Pitfalls encountered when moving from print to digital publishing

While I’ve had a long and varied work experience, the most formative part of my career was when I worked in professional publishing, where I was part of a team put together to move my company from print delivery to electronic. Back then the Internet was almost unknown; we were transitioning from print to CD-ROM or non-Internet online systems. Our content was millions of pages of editorially enhanced, full-text legal and government documents, along with analysis, books, journals, and newsletters—with a never ending torrent of new material that had to be analyzed and published.

You might think the opportunity to digitally deliver a tremendous amount of ever-changing content would be embraced. Not so much. The company had been in business for decades and was very successful; our core competencies were gathering information, writing analysis, and print production. Our customers (and many of the employees) were accountants and tax attorneys—not people known for leaping at a chance to change. If you work for a technology company, I really can’t explain to you how difficult and painful this was as we moved ourselves and our colleagues—often kicking and screaming (not a metaphor)—into this new world.

“This is like déjà vu all over again"

— Lawrence Peter "Yogi" Berra, noted philosopher (and all-time great American baseball player)

It’s been over 10 years since I worked for that publishing company. You might think my experiences would be irrelevant in today’s world of ubiquitous internet access and seemingly endless streams of online information. But identical experiences are happening all the time, right now, for hundreds of publishers or content providers. At least once a week I read an article, have a conversation, or work with one of our clients whose story makes me feel like I’m reliving the past—either my past or the past of clients we’ve already worked with. I can say, “Here’s what I think is happening in your company, tell me if I’m right”—and I get it right—without them telling me anything more than where they work.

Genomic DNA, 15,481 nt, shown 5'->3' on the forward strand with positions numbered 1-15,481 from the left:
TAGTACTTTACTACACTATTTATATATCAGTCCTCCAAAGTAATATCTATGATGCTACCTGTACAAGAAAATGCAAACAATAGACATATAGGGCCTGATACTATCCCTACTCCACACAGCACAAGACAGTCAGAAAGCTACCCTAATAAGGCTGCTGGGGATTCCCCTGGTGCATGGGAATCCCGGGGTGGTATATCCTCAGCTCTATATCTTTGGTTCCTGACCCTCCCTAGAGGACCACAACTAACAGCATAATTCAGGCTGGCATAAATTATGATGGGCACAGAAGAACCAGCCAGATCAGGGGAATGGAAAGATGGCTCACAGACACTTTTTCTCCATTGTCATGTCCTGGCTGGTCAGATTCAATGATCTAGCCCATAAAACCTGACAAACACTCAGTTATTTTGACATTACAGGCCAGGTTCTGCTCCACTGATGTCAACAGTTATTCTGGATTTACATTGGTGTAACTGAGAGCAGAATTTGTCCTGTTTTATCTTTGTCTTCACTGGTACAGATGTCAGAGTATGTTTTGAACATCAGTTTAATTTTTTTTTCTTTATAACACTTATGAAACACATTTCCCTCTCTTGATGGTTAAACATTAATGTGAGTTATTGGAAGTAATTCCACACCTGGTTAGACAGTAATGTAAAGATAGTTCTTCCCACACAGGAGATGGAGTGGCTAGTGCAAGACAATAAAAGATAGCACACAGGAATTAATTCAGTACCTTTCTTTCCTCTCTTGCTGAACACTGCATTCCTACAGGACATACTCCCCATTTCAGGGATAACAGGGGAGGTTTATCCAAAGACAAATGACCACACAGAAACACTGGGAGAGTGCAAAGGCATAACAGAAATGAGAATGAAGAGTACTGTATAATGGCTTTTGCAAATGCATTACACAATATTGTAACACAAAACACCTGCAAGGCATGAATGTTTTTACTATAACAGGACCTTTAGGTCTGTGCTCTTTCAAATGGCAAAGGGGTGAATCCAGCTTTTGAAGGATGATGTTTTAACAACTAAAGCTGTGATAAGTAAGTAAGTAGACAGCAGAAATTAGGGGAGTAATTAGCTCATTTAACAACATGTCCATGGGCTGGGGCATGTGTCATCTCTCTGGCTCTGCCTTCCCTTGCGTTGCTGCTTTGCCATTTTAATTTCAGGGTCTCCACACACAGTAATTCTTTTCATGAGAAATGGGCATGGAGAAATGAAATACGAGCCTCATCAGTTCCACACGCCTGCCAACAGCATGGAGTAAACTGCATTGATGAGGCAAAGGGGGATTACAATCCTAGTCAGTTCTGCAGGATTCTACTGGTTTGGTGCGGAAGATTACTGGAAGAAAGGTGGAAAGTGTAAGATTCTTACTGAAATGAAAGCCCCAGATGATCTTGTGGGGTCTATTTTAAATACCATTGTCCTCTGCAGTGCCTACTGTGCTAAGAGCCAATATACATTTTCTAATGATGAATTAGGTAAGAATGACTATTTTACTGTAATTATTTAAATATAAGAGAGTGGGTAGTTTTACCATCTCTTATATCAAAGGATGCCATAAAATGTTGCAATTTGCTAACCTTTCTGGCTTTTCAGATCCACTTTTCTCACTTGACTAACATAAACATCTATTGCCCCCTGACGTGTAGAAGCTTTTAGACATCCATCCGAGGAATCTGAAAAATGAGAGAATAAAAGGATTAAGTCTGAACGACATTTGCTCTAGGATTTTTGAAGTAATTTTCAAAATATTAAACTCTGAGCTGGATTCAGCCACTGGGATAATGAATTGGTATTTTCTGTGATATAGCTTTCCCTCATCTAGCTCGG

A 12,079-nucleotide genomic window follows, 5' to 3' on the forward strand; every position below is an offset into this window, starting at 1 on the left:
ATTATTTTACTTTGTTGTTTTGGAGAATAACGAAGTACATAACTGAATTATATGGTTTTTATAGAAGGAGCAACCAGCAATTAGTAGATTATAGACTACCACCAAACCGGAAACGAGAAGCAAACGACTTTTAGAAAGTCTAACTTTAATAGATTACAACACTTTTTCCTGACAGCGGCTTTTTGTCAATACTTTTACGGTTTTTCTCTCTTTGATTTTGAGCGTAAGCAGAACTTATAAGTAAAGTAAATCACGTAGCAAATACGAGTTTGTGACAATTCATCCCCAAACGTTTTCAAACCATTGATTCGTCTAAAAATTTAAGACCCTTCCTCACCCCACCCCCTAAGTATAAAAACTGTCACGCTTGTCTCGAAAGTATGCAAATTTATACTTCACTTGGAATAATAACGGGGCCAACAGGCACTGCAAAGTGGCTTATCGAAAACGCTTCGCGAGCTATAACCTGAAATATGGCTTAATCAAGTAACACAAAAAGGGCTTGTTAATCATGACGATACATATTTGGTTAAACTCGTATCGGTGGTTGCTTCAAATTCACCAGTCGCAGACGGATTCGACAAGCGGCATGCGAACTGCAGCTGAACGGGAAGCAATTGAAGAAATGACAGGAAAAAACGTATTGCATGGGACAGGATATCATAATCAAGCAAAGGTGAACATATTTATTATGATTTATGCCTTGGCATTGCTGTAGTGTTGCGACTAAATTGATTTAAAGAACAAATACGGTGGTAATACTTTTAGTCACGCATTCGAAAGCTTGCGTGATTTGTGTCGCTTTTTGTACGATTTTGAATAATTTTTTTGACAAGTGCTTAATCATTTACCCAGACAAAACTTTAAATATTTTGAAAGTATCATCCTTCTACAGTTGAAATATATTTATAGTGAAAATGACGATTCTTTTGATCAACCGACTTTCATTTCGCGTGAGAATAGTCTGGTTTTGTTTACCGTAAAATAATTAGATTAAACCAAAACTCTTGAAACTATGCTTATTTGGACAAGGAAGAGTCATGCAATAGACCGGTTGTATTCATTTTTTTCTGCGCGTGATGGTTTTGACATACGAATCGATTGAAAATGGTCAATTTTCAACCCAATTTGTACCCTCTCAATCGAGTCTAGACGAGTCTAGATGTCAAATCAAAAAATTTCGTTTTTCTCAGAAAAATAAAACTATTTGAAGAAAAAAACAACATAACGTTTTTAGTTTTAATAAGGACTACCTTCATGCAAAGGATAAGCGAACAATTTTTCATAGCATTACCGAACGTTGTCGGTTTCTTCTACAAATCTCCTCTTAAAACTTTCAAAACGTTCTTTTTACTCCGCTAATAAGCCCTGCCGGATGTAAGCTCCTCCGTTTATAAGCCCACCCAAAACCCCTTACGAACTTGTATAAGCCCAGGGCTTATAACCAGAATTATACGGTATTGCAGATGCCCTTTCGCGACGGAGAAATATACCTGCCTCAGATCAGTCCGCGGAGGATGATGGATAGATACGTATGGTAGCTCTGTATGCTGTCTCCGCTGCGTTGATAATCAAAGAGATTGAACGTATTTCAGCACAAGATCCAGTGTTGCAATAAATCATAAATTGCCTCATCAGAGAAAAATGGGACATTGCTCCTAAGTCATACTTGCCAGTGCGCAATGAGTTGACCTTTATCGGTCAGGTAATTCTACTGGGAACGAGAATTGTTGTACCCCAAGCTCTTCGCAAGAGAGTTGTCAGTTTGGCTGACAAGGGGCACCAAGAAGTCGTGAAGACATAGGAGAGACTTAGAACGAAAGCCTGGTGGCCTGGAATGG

In a few weeks InContext will be sharing a more in-depth look at  key user findings based on the extensive user research we’ve done with our publishing clients. But in the interim, I thought I would offer a few observations.

A caveat: These observations are based on working with publishers that provide content used for professional work or in education, although I suspect they are quite similar for consumer publishing (Condé Nast, Time Inc, etc. give me a call. I’d love to test my hypotheses with your content.)

Think of yourself as a technology company, not a publisher—but don’t become technology centric

It’s a huge challenge for a print publishing company to transform into a technology company. Technology delivery is not a core competency. The people accustomed to driving product development are the editors, content creators, and subject matter experts. Those same people are not necessarily skilled at delivering in a digital medium. The shift needed by the personnel can be profound, and those who can’t make the shift have to be transitioned out. Moreover, new people are often brought in that are techies who think first, second, and third about what technology can do.